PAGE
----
# How to compare two unsupervised anomaly detection algorithms on the same data-set?

I want to solve an anomaly detection problem on an unlabeled data-set. The only information about this problem is that the anomalies population is lower than 0.1%. It should be notice that the size of the feature vector for each sample is 40. Is there any clear way to compare the performance of unsupervised algorithms?

• @mikalai It is exactly what I have asked – Alireza Zolanvari Mar 22 '19 at 9:23

For unlabeled data-sets, unsupervised anomaly detectors can be compared either subjectively or objectively.

1. Subjective comparison: based on our domain-knowledge and by using some visualizations and statistics, we can compare two detectors and select the one that outputs better anomalies subjectively.

1. Here is a well-cited survey on unsupervised anomaly detectors that compares the algorithms on labeled data-sets (with known, domain-specific outliers) using AUC, and concludes that local detectors (such as LOF, COF, INFLO and LoOP) are not good candidates for global anomaly detection: 2016 A Comparative Evaluation of Unsupervised Anomaly Detection Algorithms for Multivariate Data
2. Objective comparison: possible in theory, impossible in practice.

Requirements for objective comparison:

1. Anomaly definition: $$x$$ is an anomaly if $$P(x)< t$$ for some threshold $$t$$,

2. Anomaly detector requirement: $$D$$ is an anomaly detector if for every detected $$x$$, $$P(x)< t$$,

3. Comparing anomalies: $$x_1$$ is more anomalous than $$x_2$$ if $$P(x_1) or equivalently $$r(x_1, x_2) = P(x_1) / P(x_2) < 1$$,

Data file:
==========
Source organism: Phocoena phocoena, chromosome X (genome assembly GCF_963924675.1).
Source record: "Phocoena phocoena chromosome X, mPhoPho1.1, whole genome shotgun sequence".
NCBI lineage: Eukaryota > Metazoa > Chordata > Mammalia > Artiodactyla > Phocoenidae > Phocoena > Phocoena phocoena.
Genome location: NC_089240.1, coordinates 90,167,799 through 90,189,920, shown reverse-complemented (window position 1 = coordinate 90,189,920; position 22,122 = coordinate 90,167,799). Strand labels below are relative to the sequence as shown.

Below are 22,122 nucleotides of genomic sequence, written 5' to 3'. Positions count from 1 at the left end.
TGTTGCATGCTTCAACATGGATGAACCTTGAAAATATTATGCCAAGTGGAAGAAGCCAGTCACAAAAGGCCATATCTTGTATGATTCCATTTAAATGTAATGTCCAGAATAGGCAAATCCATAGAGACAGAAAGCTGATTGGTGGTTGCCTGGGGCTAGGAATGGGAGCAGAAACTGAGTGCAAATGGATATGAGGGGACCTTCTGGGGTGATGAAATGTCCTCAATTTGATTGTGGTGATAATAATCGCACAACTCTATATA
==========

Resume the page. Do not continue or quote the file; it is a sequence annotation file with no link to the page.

4. Comparing anomaly detectors: proposal $$x_1$$ from detector $$D_1$$ is better than $$x_2$$ from $$D_2$$ if $$r(x_1, x_2) < 1$$,

As you can see, for qualification and comparison of two detectors we need to know the underlying $$P(x)$$ or at least $$r(x_1, x_2)$$. But if we know these quantities (which act as a judge $$J$$) or at least a close enough estimation of them, we have a better anomaly detector $$J$$ and can throw $$D_1$$ and $$D_2$$ away! We plug any observation $$x$$ or pair of observations $$x_1$$ and $$x_2$$ into $$J$$ and check which one is an anomaly or which one is more anomalous, done! So it is impossible to compare two anomaly detectors objectively unless we have a better anomaly detector (judge). So we should use a subjective comparison.

• Please check the question update. Each sample has about 40 features and subjective comparison is not very practical. – Alireza Zolanvari Mar 20 '19 at 11:04